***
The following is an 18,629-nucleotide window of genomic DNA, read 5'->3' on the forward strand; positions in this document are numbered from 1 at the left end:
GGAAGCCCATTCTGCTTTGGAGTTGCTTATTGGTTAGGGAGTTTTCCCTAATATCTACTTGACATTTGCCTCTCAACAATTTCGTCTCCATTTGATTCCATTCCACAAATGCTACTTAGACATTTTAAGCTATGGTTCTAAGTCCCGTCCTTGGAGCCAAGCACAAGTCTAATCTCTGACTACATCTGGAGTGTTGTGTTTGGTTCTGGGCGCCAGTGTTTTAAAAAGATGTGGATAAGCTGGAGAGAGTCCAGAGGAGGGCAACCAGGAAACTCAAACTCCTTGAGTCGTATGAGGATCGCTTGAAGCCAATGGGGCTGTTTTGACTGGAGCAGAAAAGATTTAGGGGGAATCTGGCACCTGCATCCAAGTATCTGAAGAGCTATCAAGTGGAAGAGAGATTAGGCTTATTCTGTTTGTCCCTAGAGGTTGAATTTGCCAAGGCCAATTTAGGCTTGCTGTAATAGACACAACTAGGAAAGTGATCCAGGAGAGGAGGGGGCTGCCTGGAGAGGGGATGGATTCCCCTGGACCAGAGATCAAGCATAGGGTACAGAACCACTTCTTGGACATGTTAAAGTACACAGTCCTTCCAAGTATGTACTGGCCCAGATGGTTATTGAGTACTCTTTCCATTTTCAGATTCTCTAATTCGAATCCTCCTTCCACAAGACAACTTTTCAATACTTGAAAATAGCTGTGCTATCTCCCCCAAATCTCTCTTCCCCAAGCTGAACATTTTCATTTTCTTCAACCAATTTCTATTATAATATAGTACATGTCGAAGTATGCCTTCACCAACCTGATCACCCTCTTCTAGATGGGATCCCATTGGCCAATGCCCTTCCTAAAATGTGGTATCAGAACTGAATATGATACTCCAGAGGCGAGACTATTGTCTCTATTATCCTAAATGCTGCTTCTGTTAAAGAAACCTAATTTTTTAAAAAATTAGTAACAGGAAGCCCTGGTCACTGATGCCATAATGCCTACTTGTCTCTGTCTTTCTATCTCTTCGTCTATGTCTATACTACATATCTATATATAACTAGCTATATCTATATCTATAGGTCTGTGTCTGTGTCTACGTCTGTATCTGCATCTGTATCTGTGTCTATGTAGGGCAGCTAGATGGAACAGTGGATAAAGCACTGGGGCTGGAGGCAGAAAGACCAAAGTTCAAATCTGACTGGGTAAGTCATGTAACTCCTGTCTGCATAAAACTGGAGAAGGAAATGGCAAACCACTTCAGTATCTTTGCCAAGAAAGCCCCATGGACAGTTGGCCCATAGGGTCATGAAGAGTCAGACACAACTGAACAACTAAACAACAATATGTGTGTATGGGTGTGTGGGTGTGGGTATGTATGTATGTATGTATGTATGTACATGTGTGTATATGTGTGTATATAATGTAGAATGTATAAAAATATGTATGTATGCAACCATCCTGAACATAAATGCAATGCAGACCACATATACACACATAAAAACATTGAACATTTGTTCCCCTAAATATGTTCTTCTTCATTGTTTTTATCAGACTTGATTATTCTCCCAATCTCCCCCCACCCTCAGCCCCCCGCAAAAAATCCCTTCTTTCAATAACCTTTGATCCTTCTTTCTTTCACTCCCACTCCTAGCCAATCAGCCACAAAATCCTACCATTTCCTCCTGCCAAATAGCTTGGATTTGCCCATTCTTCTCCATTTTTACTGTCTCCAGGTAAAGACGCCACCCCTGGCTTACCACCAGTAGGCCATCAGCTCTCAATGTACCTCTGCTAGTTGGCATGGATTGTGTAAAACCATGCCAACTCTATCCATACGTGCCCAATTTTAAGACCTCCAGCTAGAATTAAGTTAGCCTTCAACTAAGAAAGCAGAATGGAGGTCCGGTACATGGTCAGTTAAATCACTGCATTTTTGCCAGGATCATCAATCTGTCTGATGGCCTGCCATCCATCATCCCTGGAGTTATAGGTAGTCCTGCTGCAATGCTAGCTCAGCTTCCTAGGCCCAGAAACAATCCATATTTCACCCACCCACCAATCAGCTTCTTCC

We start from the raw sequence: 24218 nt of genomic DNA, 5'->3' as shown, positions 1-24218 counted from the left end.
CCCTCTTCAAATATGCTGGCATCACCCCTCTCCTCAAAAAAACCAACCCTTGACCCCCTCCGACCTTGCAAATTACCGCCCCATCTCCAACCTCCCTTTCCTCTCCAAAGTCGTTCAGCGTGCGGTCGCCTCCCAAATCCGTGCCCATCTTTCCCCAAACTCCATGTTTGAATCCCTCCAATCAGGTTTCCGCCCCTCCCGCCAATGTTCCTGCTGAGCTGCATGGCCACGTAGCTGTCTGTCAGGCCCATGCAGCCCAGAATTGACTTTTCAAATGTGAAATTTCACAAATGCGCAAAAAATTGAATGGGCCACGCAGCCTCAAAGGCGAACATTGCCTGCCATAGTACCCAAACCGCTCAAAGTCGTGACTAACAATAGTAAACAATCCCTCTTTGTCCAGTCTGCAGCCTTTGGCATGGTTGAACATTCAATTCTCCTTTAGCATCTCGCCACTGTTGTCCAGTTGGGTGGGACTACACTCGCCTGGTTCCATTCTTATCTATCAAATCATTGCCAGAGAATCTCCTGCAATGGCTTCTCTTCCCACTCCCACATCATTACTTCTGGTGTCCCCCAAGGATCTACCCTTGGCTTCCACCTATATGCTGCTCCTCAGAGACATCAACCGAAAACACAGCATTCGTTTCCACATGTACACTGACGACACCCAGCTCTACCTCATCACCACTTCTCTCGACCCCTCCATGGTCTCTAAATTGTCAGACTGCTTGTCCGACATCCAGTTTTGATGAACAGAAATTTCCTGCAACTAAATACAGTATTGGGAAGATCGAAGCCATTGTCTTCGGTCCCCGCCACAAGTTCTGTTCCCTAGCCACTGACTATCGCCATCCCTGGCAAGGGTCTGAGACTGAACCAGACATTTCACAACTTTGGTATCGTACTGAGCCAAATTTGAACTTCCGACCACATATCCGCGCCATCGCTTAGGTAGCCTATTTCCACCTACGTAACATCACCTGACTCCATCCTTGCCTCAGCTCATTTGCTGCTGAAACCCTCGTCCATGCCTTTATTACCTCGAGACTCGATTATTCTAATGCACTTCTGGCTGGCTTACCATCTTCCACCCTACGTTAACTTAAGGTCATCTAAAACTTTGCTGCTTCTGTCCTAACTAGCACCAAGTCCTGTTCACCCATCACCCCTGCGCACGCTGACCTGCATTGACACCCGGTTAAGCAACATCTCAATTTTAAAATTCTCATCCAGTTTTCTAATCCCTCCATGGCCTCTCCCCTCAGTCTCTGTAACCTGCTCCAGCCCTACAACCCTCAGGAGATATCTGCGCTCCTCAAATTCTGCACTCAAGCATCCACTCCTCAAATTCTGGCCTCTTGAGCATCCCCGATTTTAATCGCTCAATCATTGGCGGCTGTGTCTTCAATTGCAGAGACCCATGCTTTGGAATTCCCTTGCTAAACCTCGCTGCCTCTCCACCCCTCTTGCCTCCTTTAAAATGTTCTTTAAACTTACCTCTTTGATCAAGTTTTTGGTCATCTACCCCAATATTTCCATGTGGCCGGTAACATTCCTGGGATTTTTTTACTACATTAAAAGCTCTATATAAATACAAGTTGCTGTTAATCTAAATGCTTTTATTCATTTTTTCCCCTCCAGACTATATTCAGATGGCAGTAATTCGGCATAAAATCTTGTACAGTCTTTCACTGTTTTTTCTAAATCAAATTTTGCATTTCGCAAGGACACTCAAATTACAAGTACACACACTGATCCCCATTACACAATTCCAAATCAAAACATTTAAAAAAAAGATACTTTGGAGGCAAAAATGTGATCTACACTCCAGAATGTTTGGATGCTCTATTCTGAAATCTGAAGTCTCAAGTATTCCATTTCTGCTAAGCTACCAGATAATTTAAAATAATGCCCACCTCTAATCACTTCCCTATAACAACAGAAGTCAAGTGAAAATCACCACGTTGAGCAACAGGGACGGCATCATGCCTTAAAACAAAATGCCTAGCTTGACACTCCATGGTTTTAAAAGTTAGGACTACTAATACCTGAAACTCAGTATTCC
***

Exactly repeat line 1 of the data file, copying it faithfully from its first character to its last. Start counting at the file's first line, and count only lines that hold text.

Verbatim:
The following is an 18,629-nucleotide window of genomic DNA, read 5'->3' on the forward strand; positions in this document are numbered from 1 at the left end: